Peanut Allergy

Peanut allergy is a global health problem that kills hundreds of people every year. Many scientists are trying to develop effective vaccines but to date there is no safe and effective way to reliably induce tolerance. While allergic reactions to peanut are very different from allergic reactions to poison ivy, the two types of reaction require the SAME cellular and molecular steps for the induction of tolerance.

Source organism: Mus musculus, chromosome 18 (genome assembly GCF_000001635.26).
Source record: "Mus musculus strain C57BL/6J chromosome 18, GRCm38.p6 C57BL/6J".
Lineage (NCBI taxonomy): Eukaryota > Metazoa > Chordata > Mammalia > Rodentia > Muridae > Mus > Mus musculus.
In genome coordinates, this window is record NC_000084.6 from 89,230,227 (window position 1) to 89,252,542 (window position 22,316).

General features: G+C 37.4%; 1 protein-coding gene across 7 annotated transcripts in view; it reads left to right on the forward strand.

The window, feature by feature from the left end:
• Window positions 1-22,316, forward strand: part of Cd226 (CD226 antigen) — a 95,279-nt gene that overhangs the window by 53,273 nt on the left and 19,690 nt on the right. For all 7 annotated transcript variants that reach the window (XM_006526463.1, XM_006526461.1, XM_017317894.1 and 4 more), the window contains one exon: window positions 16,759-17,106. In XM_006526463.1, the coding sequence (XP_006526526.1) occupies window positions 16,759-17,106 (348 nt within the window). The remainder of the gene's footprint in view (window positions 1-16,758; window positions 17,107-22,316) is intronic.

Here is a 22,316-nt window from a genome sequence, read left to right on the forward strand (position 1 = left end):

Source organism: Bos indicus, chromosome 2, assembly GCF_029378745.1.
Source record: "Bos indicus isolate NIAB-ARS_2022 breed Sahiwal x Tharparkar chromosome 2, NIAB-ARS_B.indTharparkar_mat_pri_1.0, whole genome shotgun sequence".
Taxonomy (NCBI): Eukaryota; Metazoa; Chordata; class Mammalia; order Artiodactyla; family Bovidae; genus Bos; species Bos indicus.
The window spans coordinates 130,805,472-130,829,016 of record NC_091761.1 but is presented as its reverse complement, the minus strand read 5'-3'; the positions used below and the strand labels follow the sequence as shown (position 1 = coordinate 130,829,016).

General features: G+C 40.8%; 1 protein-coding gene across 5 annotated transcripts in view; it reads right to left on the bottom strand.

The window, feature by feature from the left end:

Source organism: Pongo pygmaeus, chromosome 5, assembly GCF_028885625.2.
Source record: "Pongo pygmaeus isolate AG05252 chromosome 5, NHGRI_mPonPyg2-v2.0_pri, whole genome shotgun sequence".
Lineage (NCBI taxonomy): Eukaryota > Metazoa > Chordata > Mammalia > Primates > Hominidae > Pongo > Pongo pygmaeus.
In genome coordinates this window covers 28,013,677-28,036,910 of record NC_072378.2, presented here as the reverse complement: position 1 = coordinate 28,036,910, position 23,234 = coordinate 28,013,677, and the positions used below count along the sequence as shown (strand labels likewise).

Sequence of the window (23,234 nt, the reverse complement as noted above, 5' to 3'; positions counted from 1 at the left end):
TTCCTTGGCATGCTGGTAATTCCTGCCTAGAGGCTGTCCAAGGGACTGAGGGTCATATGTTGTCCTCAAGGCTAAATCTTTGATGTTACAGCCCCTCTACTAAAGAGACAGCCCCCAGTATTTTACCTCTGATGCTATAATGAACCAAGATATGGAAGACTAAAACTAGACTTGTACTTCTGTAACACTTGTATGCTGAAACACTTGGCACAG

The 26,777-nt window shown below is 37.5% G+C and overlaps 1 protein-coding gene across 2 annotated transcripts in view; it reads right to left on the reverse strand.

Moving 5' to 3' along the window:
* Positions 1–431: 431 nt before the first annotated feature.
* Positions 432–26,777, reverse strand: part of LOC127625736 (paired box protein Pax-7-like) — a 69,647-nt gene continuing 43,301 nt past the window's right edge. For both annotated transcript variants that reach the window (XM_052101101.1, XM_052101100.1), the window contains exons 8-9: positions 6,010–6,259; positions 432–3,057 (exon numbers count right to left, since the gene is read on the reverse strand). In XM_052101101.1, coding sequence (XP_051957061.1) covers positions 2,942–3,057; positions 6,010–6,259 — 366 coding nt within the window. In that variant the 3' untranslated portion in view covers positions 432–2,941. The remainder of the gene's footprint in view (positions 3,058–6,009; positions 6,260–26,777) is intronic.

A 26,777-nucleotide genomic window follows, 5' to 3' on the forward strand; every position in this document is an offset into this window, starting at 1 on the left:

We are working to develop peanut allergy vaccines with the same physical properties as our effective poison ivy vaccines. These are being insoluble in water but forming soltions in alcohol that are very watery and thin. The scientific term for this is "low viscosity." If these vaccines are injected into muscle in the same way that we inject our poison ivy vaccines in alcohol, the peanut allergen should come out of solution in tiny particles of the same size as those of poison ivy allergen, and also be efficiently taken up by the allergen-processing cells of that tissue (muscle) which are predominantly of types that induce tolerance. The challenge is the chemistry of making peanut vaccines with the physical properties of poison ivy vaccine. We are making slow progress with the limited funding that's presently available, and applying for larger grants that would let us assign full time staff to this project.